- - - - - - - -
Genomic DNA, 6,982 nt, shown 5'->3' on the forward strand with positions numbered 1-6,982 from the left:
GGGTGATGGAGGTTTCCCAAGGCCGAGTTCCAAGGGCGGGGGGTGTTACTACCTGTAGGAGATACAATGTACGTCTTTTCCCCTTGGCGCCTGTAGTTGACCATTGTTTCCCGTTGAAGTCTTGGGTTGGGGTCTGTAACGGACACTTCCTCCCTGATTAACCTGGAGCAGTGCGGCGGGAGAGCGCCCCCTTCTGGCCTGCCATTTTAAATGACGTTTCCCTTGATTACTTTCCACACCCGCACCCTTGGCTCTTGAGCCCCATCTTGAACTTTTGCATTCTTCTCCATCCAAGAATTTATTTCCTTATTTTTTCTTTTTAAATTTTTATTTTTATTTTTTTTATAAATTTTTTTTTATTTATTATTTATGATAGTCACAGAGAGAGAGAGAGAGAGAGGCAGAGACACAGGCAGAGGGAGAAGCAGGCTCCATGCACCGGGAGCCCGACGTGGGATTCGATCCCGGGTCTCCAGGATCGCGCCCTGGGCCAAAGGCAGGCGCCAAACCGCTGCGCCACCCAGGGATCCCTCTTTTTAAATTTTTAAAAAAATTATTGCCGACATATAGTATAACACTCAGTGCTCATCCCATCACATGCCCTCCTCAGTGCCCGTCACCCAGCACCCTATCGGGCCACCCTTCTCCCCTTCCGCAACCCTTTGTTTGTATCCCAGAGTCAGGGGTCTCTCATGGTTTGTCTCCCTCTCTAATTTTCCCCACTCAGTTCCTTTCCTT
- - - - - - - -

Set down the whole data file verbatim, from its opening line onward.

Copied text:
Genomic DNA, 6,982 nt, shown 5'->3' on the forward strand with positions numbered 1-6,982 from the left:
GGGTGATGGAGGTTTCCCAAGGCCGAGTTCCAAGGGCGGGGGGTGTTACTACCTGTAGGAGATACAATGTACGTCTTTTCCCCTTGGCGCCTGTAGTTGACCATTGTTTCCCGTTGAAGTCTTGGGTTGGGGTCTGTAACGGACACTTCCTCCCTGATTAACCTGGAGCAGTGCGGCGGGAGAGCGCCCCCTTCTGGCCTGCCATTTTAAATGACGTTTCCCTTGATTACTTTCCACACCCGCACCCTTGGCTCTTGAGCCCCATCTTGAACTTTTGCATTCTTCTCCATCCAAGAATTTATTTCCTTATTTTTTCTTTTTAAATTTTTATTTTTATTTTTTTTATAAATTTTTTTTTATTTATTATTTATGATAGTCACAGAGAGAGAGAGAGAGAGAGGCAGAGACACAGGCAGAGGGAGAAGCAGGCTCCATGCACCGGGAGCCCGACGTGGGATTCGATCCCGGGTCTCCAGGATCGCGCCCTGGGCCAAAGGCAGGCGCCAAACCGCTGCGCCACCCAGGGATCCCTCTTTTTAAATTTTTAAAAAAATTATTGCCGACATATAGTATAACACTCAGTGCTCATCCCATCACATGCCCTCCTCAGTGCCCGTCACCCAGCACCCTATCGGGCCACCCTTCTCCCCTTCCGCAACCCTTTGTTTGTATCCCAGAGTCAGGGGTCTCTCATGGTTTGTCTCCCTCTCTAATTTTCCCCACTCAGTTCCTTTCCTT